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Closing Remarks by Mrs. Sadako Ogata, United Nations High Commissioner for Refugees, at the Forty-sixth Session of the Executive Committee of the High Commissioner's Programme (ExCom), Geneva, 20 October 1995

Speeches and statements

Closing Remarks by Mrs. Sadako Ogata, United Nations High Commissioner for Refugees, at the Forty-sixth Session of the Executive Committee of the High Commissioner's Programme (ExCom), Geneva, 20 October 1995

20 October 1995

Mr. Chairman, distinguished delegates, ladies and gentlemen,

We have come to the end of a very constructive session of the Executive Committee. I should like to thank you, Mr. Chairman, for your skillful leadership of the proceedings, and the participants for their pertinent statements. I have listened to you with great interest.

I greatly appreciate the kind words you have addressed to me and my staff. They are a tribute to the dedication and diligence of UNHCR staff in 258 offices around the world. Your words will be a great encouragement to them. Many of them are daily risking their lives for the cause of refugees, returnees and displaced persons. Attacks on UN personnel working in humanitarian emergencies and development activities have led to more than one hundred deaths in the past three years. I attach the utmost importance to the issue of staff security, and will continue to persevere within the UN on the issue.

As you mentioned Mr. Chairman, more than eighty speakers took the floor. Many of your statements have echoed my own position on the inter-relationship between protection and solutions. The diversity of the comments and concerns from participants underline the enormity and the complexity of the challenge we are facing today in discharging the mandate of international protection and solutions. Today's refugee problem is not purely humanitarian. It is essentially political, with major implications for regional security and stability. It is inherently linked to the eradication of poverty and the rehabilitation of war-torn societies. The need for a comprehensive approach is vital to deal with the humanitarian, political and socio-economic dimensions of refugee problems In your statements you have fully recognized the multi-dimensional nature of UNHCR's challenge - whether in enabling host countries to bear their refugee burden, or assisting countries of origin to meet their obligations to returnees and the internally displaced.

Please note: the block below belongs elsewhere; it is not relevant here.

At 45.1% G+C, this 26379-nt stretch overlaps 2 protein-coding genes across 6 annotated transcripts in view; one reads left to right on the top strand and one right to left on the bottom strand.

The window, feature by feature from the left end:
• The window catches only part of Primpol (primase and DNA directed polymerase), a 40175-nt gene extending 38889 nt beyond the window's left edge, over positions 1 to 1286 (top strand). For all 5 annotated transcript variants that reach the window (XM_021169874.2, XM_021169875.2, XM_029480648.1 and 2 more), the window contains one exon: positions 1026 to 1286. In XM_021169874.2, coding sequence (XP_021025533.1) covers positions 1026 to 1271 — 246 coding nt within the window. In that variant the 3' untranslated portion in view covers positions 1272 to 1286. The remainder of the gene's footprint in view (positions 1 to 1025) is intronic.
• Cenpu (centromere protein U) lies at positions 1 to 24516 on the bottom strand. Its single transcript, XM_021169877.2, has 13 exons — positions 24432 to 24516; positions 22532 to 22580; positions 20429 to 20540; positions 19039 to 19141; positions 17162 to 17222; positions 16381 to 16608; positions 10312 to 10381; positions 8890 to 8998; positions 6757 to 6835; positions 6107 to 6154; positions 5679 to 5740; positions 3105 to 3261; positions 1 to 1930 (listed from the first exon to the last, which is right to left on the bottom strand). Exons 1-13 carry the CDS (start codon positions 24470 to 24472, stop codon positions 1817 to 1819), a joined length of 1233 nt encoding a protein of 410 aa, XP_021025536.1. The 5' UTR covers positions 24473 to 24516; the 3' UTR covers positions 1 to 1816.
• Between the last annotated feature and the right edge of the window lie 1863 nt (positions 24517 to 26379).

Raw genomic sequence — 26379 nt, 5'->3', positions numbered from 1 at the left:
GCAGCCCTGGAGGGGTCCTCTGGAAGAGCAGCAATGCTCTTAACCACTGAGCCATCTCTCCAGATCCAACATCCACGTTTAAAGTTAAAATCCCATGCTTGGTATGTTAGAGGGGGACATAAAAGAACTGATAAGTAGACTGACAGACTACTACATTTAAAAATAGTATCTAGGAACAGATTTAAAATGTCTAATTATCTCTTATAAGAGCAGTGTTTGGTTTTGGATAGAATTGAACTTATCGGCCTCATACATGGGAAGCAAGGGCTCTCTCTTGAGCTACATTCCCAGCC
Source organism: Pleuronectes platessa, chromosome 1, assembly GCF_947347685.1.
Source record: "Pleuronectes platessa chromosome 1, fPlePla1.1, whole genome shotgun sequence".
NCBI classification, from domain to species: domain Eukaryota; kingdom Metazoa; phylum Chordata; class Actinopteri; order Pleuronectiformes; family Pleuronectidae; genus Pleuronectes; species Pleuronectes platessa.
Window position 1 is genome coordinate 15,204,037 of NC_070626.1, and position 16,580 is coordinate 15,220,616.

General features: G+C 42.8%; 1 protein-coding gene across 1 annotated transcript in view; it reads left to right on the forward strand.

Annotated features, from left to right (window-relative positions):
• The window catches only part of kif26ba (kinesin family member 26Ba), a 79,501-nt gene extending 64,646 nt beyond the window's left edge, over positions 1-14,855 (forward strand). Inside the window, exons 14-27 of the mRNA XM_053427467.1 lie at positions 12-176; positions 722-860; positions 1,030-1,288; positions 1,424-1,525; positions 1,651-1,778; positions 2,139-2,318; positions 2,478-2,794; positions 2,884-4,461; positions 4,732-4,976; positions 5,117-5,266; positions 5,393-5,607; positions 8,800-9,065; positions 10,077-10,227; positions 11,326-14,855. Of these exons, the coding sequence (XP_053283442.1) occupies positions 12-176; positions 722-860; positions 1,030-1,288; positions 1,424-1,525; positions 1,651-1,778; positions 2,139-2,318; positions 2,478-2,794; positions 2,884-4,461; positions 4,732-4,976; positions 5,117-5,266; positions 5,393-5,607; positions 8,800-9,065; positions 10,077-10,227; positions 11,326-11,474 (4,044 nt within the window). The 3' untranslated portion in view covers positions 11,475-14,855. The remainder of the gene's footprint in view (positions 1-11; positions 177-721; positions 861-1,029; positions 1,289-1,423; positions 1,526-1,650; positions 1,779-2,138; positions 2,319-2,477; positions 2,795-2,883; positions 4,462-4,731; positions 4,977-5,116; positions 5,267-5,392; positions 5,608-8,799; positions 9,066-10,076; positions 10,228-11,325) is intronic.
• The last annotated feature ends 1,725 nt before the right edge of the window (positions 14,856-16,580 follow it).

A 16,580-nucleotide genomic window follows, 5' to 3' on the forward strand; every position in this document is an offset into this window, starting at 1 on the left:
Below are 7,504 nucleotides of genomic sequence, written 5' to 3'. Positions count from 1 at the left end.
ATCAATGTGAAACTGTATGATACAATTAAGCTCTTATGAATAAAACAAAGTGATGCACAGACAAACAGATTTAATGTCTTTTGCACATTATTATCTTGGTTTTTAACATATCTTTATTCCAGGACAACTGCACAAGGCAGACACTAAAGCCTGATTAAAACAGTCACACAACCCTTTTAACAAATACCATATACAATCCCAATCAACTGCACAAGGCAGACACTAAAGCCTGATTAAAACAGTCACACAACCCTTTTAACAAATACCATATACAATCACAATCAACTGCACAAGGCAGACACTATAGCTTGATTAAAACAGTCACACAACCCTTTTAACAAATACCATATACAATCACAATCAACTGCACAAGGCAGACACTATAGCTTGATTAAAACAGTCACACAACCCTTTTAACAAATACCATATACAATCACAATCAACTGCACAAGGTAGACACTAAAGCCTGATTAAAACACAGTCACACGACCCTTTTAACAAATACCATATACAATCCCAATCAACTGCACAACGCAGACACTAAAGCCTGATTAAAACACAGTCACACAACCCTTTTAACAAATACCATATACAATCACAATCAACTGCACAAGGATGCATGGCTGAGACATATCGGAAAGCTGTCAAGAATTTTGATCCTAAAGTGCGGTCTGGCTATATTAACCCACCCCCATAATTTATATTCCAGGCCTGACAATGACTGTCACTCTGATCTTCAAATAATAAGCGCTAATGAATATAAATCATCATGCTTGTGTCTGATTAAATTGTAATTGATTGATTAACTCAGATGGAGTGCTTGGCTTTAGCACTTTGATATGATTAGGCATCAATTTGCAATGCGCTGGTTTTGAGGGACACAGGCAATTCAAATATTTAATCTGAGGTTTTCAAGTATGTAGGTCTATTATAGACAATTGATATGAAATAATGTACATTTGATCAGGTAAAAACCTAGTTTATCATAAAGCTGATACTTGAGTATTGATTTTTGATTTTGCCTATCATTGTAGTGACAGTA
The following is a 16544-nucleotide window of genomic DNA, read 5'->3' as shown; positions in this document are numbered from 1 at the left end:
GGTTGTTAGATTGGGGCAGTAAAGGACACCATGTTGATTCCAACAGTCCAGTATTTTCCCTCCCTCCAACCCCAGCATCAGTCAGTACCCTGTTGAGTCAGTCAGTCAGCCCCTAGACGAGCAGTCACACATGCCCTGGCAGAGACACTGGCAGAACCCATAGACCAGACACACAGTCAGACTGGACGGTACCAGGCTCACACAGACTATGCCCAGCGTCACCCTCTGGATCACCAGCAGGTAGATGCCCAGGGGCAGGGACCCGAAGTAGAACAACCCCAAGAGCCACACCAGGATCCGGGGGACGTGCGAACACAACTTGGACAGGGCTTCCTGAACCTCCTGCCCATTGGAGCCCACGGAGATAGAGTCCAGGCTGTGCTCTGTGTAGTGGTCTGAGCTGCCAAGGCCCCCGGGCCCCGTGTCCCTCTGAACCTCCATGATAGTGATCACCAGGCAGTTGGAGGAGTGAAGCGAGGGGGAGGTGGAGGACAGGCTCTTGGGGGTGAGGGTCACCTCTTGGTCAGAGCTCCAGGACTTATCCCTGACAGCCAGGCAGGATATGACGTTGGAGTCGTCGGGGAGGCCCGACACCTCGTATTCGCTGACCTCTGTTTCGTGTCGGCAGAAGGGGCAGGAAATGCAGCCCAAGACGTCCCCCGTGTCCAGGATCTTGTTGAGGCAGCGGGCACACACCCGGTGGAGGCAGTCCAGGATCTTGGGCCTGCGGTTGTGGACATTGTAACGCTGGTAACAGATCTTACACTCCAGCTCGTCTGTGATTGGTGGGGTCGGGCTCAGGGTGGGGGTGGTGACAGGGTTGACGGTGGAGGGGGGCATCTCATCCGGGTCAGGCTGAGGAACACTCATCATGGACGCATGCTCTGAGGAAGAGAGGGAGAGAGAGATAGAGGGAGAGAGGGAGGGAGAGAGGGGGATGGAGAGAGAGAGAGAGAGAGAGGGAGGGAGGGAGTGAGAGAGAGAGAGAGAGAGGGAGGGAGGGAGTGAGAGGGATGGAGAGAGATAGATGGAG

I have been encouraged by the reaffirmation by many delegations of the importance of the institution of asylum. In this context, I am concerned about recent reports on the possible expulsion of thousands of Palestinians, many of whom have nowhere else to go. I urge concerned governments to take rapid action to avert the problem. Otherwise, I fear further repercussions in the region could create a new emergency.

I have noted the support for the development of guiding principles to ensure international protection for those fleeing conflict. We will continue to work to build consensus on the issue, keeping in mind the importance of a regional approach to complement universal principles and the need for flexibility. We will also continue the consultations on resettlement.